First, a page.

By: Alan Bennett
Directed by: Edward Kemp
Venue: Minerva Theatre
Date: Wednesday 9th May 2007
I enjoyed this production, though not as much as I’d hoped. This was partly because I led with my chin (had too high expectations) and partly because I lived and worked through many of the changes depicted in the two plays, so some of it felt a little too close for comfort.
The first of the two plays was A Visit From Miss Prothero, originally written for Patricia Routledge, and starring the lady herself. (Both plays were written for her, actually.) It concerns a retired manager from an unspecified works, who receives a visit from one of his former assistants. He’s largely forgotten about the place, filling in his time with evening classes and a budgie. She wants to gossip about the office, as it seems to be her only life, and she finally gets him hooked in by telling him how things have changed.
It’s almost Pinterish at this point. The sense of a power struggle reaches a climax, and she wins – reminiscent of The Dumb Waiter, for example. I could relate to so much of this, having seen so many people reluctant to change when computer systems were introduced. I felt Patricia Routledge was more domineering than I’d seen before in this part. She was obviously the critical type, and this brought out the humour. Edward Petherbridge as the manager was pretty unassuming, and changed to become quite worked up as he realised his life’s achievement was not only being discarded, but surpassed by his successor! All very nicely done.
The set was typical 70s, and because the play is set in such a specific time period it didn’t seem dated as such.
Green Forms was the second play, and in this one, Patricia Routledge plays the “nicer” of the two ladies who while away their time in the office by chatting, reading the paper, having cups of tea and finding the occasional minute or two to do some work. There’s a long-running feud with Personnel over stolen wash basin plugs, and a sudden influx of requisition forms, for various items. Gradually it dawns on these two shirkers that someone will be joining them in their office, at the spare desk, and they discover, to their horror, that the lady in question’s arrival has presaged the closure of various departments around the country. The first green form that they dismissed as irrelevant was in fact to let them know she’d be coming. The play ends with her about to enter the room, so we never get to see what havoc she wreaks in this particular department.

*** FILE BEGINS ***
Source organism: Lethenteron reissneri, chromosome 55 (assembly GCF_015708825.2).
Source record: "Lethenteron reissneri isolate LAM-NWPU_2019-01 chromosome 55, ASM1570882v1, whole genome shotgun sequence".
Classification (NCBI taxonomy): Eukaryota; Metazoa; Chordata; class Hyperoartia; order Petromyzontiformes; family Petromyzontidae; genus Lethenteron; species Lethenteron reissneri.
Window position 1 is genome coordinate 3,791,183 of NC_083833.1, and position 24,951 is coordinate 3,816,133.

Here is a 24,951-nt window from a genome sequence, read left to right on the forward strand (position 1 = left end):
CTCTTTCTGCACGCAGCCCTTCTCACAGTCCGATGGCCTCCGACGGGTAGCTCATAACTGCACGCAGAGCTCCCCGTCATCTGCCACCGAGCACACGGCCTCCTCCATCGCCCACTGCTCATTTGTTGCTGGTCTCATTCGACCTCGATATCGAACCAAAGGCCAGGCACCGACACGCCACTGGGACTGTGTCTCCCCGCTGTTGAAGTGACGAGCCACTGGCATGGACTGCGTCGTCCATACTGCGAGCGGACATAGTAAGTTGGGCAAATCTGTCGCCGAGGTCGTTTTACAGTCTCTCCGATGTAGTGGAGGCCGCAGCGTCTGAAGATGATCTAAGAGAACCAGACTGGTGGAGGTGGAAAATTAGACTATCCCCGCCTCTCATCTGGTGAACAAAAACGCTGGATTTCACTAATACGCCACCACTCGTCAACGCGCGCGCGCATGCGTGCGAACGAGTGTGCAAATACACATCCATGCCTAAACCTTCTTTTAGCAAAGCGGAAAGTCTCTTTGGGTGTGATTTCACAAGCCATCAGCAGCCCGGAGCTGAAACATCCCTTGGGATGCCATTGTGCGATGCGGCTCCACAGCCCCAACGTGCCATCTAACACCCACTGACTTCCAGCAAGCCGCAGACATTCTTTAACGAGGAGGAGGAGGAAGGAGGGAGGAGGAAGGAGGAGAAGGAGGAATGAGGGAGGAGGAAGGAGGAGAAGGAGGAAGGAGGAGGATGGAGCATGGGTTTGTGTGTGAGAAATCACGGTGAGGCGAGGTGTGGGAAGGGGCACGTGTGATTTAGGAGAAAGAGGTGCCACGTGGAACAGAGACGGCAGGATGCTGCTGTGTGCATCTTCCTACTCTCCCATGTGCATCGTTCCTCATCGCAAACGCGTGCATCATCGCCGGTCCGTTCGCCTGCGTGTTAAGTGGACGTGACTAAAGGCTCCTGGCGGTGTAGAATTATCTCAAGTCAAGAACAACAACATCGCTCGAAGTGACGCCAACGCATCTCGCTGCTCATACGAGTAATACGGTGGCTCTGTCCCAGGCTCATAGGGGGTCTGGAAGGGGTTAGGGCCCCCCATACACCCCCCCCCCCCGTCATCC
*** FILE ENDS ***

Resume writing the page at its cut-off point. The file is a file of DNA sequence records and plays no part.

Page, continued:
Janet Dale was very good as the office sniper, constantly complaining about everything (she does have to look after an invalid mother, which does take it out of people). Patricia Routledge’s character is the office junior, who has better networking skills, and who manages to find out who the mystery requisitioner is. Edward Petherbridge is the messenger, who manages to keep up a running conversation with his assistant all through delivering the mail, entirely about union representation. And the office itself is one of those tatty, run-down affairs, with dodgy Venetian blinds (apparently a chopped off piece of Venetian blind will help you get into a locked drawer), missing light bulbs, broken light shades and window panes, and a missing wash basin plug.
Good fun all round, and again a bit Pinterish, with some of that sense of being cut off from everyone else in the universe.
© 2007 Sheila Evans at ilovetheatre.me